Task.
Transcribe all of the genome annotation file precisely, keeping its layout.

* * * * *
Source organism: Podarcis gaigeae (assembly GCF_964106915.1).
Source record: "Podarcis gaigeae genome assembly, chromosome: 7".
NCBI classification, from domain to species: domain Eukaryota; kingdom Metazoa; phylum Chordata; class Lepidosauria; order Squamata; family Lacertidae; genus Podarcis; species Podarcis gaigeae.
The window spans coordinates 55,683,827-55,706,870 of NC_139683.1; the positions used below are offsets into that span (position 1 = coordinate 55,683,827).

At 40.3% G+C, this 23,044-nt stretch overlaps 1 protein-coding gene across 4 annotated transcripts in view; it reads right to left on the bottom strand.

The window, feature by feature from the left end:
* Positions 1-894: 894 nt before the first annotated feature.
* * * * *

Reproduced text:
Source organism: Podarcis gaigeae (assembly GCF_964106915.1).
Source record: "Podarcis gaigeae genome assembly, chromosome: 7".
NCBI classification, from domain to species: domain Eukaryota; kingdom Metazoa; phylum Chordata; class Lepidosauria; order Squamata; family Lacertidae; genus Podarcis; species Podarcis gaigeae.
The window spans coordinates 55,683,827-55,706,870 of NC_139683.1; the positions used below are offsets into that span (position 1 = coordinate 55,683,827).

At 40.3% G+C, this 23,044-nt stretch overlaps 1 protein-coding gene across 4 annotated transcripts in view; it reads right to left on the bottom strand.

The window, feature by feature from the left end:
* Positions 1-894: 894 nt before the first annotated feature.